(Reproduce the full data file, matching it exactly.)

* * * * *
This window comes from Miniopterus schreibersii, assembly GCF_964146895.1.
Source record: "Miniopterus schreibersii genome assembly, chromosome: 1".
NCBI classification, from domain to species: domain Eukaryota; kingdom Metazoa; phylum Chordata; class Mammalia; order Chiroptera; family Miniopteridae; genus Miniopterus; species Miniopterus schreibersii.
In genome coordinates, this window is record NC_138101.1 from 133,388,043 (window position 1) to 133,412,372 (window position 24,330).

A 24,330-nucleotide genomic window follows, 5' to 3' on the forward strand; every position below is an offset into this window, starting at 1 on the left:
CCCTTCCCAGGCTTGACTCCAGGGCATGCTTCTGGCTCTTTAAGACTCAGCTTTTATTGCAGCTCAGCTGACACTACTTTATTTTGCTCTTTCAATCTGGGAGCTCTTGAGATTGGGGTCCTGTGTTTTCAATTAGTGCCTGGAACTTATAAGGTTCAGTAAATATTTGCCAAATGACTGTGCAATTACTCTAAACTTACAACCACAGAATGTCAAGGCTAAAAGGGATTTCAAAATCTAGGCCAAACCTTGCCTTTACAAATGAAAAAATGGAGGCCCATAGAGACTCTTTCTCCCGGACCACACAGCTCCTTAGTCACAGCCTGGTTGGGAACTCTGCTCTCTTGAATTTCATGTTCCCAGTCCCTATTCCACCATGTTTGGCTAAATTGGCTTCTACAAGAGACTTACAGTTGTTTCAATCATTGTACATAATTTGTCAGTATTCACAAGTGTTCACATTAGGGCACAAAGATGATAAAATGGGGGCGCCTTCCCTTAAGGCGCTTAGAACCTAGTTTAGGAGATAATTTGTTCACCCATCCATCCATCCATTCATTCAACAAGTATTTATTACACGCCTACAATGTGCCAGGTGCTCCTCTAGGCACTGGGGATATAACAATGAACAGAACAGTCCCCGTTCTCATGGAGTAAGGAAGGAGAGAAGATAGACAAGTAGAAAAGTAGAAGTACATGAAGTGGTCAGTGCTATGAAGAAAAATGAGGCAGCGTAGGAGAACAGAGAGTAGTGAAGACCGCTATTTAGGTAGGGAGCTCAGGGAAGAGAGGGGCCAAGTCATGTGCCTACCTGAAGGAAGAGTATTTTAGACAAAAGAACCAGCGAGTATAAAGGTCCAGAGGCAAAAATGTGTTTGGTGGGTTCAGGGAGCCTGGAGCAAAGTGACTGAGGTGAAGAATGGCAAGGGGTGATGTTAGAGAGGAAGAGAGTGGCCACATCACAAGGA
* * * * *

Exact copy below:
This window comes from Miniopterus schreibersii, assembly GCF_964146895.1.
Source record: "Miniopterus schreibersii genome assembly, chromosome: 1".
NCBI classification, from domain to species: domain Eukaryota; kingdom Metazoa; phylum Chordata; class Mammalia; order Chiroptera; family Miniopteridae; genus Miniopterus; species Miniopterus schreibersii.
In genome coordinates, this window is record NC_138101.1 from 133,388,043 (window position 1) to 133,412,372 (window position 24,330).

A 24,330-nucleotide genomic window follows, 5' to 3' on the forward strand; every position below is an offset into this window, starting at 1 on the left:
CCCTTCCCAGGCTTGACTCCAGGGCATGCTTCTGGCTCTTTAAGACTCAGCTTTTATTGCAGCTCAGCTGACACTACTTTATTTTGCTCTTTCAATCTGGGAGCTCTTGAGATTGGGGTCCTGTGTTTTCAATTAGTGCCTGGAACTTATAAGGTTCAGTAAATATTTGCCAAATGACTGTGCAATTACTCTAAACTTACAACCACAGAATGTCAAGGCTAAAAGGGATTTCAAAATCTAGGCCAAACCTTGCCTTTACAAATGAAAAAATGGAGGCCCATAGAGACTCTTTCTCCCGGACCACACAGCTCCTTAGTCACAGCCTGGTTGGGAACTCTGCTCTCTTGAATTTCATGTTCCCAGTCCCTATTCCACCATGTTTGGCTAAATTGGCTTCTACAAGAGACTTACAGTTGTTTCAATCATTGTACATAATTTGTCAGTATTCACAAGTGTTCACATTAGGGCACAAAGATGATAAAATGGGGGCGCCTTCCCTTAAGGCGCTTAGAACCTAGTTTAGGAGATAATTTGTTCACCCATCCATCCATCCATTCATTCAACAAGTATTTATTACACGCCTACAATGTGCCAGGTGCTCCTCTAGGCACTGGGGATATAACAATGAACAGAACAGTCCCCGTTCTCATGGAGTAAGGAAGGAGAGAAGATAGACAAGTAGAAAAGTAGAAGTACATGAAGTGGTCAGTGCTATGAAGAAAAATGAGGCAGCGTAGGAGAACAGAGAGTAGTGAAGACCGCTATTTAGGTAGGGAGCTCAGGGAAGAGAGGGGCCAAGTCATGTGCCTACCTGAAGGAAGAGTATTTTAGACAAAAGAACCAGCGAGTATAAAGGTCCAGAGGCAAAAATGTGTTTGGTGGGTTCAGGGAGCCTGGAGCAAAGTGACTGAGGTGAAGAATGGCAAGGGGTGATGTTAGAGAGGAAGAGAGTGGCCACATCACAAGGA